After four weeks, Nick was lightly jogging. After eight weeks, he was lifting weights. After 12 weeks, he was cleared for contact.
“Nick, the kind of kid he is, he wanted to try to get back everything in two weeks,” Hunterdon Central football coach Casey Ransone said. “We almost had to slow him down a little bit.”
In late July, Nick and his family were vacationing in the Thousand Islands, N.Y. when his recovery was nearly derailed. Nick and Tommy were tubing from the back of a boat when a wave lifted them into the air and sent them crashing. Tommy came down hard, elbow-first, right on the spot where Nick’s ICD was implanted.
Everyone in the boat gasped, but Nick was fine.
“I looked at it as, ‘All right, that’s what a hit feels like,’” Nick said. “Why should I be afraid of it in a football game or at practice?”
By the end of the summer, Nick had taken part in high school summer lacrosse games and was starting to feel like himself. He even lifted 275 pounds at the school’s bench-a-thon fundraiser, more than anyone else.
One more challenge stood in his path: Getting back on the football field.
‘I OWE HIM EVERYTHING’
The home locker room fell to a hush and the lights dimmed on Sept. 22, Nick’s third game of the 2017 season. Bill, the Hunterdon Central defensive coordinator, surveyed his players’ faces, then barked his signature pregame words:
“Helmets on! Snap ’em up!”
With that, the Hunterdon Central football players did as instructed, then roared and pounded lockers. Behind his facemask, tears welled in Nick’s eyes, as they do before every game this season. As he was sitting in doctor’s offices and hospitals the previous 10 months, he never thought he would hear that rallying cry from Bill again.
Of the roughly 24,000 teens playing high school football in New Jersey this season, Nick is believed to be the only one with an ICD. Doctors estimate he’s one of just a handful of young men playing football with an implanted device on any level in the United States.
Nick takes the field each game playing knowing his heart could stop at any moment, that it’s unknown how a massive hit to the abdomen could affect the device.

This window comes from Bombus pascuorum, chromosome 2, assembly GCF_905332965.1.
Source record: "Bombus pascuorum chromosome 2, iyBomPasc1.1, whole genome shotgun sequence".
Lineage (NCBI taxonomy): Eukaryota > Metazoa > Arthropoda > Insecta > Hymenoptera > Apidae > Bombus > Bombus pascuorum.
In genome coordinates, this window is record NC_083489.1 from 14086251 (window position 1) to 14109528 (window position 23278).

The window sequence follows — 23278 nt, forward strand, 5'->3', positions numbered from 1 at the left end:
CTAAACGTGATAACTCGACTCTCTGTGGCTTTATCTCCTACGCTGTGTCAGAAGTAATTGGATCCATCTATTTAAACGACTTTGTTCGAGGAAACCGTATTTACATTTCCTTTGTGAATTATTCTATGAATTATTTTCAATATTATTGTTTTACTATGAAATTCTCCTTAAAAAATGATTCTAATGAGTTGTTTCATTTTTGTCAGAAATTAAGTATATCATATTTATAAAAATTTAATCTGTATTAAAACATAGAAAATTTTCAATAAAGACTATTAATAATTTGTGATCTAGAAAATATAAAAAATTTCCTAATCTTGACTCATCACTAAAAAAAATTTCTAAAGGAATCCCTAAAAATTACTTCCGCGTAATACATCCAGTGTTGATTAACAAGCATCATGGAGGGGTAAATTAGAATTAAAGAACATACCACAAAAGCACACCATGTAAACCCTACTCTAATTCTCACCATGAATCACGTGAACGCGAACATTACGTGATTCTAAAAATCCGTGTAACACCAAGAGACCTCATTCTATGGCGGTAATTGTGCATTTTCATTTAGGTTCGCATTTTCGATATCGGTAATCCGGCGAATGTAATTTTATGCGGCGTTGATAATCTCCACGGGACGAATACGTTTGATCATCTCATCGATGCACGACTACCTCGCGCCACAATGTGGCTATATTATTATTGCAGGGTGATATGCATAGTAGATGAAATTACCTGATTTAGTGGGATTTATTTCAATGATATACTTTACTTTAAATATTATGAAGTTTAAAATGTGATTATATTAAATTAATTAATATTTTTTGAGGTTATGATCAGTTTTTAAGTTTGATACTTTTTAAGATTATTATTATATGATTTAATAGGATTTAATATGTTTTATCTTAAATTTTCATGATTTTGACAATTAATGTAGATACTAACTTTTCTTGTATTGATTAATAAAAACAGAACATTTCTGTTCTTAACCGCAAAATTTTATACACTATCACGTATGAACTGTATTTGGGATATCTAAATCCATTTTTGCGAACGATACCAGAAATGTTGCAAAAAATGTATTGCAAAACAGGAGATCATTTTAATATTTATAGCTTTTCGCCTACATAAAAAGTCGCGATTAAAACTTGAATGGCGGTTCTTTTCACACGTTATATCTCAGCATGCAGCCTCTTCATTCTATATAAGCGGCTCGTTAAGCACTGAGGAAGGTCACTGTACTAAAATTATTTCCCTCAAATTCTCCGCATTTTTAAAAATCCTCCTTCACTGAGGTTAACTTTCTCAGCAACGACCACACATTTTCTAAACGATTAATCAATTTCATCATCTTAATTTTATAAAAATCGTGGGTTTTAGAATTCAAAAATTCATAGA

He’s willing to risk it all for football, his oxygen.
“I’m just playing the game I love,” Nick said. “I’m just not even focused on it.”
The team filed out of the locker room, into the cool fall night, and headed for the field. Around the same time, Tommy walked into the stadium and made his way to the chain-link fence, right behind the Hunterdon Central bench.
As Nick took in the scene, he felt gratitude to many people for helping him get back on the field.
But no one more than Tommy.
“This guy saved my life,” Nick said. “I just owe him everything.”
Every other season, Nick wore jersey No. 43. Playing a new position this year, he needed to switch. He had dozens of options, but there was only one jersey number he wanted.
He chose jersey No. 50.
Tommy’s old number.
Nick crept up the sidelines that Friday night, and the game announcer started his pregame introductions, beginning with team captains. The announcer called out his name.
“Nick Zahos, No. 50!”
He walked to midfield, arm-in-arm with the other captains.
The game soon started and the madness began — the band tooting their horns, the cheerleaders shouting, the players crashing into one another across the field.
Through it all, Tommy stayed focused against the fence, watching Nick in his old No. 50.
Keeping an eye on his younger brother, as always.
Story Credit: http://highschoolsports.nj.com/news/article/-2528057645431291301/playing-with-heart-how-nj-teen-went-from-deaths-door-back-to-football-field/